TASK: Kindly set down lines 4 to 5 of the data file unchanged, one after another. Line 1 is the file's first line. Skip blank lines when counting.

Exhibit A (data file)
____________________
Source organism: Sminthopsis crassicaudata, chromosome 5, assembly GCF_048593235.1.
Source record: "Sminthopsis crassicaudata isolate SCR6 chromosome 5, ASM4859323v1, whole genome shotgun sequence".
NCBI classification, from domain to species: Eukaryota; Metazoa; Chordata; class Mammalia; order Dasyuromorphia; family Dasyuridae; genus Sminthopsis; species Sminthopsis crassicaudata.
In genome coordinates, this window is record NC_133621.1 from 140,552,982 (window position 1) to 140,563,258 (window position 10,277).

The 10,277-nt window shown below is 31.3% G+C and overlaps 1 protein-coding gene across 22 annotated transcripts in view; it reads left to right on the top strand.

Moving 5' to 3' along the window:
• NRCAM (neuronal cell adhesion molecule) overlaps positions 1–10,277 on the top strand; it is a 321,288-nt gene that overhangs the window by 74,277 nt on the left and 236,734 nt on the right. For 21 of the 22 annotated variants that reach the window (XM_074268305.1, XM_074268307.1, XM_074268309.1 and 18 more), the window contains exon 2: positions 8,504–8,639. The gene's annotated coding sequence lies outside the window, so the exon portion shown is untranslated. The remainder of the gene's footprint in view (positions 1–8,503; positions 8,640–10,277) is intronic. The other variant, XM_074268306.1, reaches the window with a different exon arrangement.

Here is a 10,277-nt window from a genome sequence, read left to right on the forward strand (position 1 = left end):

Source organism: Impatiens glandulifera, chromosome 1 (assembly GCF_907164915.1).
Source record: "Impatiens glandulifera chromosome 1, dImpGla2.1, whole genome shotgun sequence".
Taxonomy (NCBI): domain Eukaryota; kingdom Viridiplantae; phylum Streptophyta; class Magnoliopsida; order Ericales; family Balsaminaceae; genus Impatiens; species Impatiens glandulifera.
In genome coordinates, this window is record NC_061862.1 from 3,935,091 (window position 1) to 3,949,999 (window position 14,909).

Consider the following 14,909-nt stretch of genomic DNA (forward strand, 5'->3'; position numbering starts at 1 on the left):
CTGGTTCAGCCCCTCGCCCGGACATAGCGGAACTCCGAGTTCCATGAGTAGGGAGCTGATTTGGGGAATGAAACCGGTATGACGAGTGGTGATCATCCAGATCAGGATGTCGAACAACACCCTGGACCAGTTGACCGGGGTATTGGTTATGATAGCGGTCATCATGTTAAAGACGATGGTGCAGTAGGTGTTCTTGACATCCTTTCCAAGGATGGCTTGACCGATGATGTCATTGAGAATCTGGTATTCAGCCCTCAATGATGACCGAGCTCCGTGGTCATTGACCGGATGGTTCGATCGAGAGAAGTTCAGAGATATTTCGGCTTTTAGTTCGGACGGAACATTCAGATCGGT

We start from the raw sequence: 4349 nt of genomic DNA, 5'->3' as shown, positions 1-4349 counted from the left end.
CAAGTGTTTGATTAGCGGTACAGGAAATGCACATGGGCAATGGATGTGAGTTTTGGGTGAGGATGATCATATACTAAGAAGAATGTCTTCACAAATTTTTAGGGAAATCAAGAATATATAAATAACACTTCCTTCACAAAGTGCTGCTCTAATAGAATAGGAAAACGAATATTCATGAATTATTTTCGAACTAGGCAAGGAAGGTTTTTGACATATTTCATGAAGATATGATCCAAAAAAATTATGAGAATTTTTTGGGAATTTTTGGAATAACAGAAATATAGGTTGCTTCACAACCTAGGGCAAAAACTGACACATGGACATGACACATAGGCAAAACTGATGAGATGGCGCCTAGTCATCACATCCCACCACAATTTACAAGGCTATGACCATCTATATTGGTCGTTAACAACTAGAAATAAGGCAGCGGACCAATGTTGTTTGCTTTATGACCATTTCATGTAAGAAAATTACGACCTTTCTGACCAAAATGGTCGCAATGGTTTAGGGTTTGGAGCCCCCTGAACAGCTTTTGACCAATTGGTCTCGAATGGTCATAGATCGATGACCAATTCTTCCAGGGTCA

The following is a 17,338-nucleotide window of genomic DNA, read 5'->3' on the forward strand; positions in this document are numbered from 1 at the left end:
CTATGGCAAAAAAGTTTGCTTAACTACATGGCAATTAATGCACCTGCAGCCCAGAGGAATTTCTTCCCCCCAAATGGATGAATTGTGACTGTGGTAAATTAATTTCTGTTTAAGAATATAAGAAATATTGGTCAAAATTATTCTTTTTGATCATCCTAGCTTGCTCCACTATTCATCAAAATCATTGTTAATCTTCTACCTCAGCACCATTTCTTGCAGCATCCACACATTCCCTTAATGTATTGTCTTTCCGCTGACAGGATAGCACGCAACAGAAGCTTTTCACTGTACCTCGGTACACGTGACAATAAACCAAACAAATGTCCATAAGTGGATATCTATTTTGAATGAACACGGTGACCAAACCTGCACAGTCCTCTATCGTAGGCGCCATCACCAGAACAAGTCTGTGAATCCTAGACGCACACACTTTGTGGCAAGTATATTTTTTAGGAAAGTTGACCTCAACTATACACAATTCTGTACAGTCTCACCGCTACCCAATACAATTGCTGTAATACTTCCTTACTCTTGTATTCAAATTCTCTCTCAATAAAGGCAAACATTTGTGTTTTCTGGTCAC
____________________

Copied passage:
In genome coordinates, this window is record NC_133621.1 from 140,552,982 (window position 1) to 140,563,258 (window position 10,277).

The 10,277-nt window shown below is 31.3% G+C and overlaps 1 protein-coding gene across 22 annotated transcripts in view; it reads left to right on the top strand.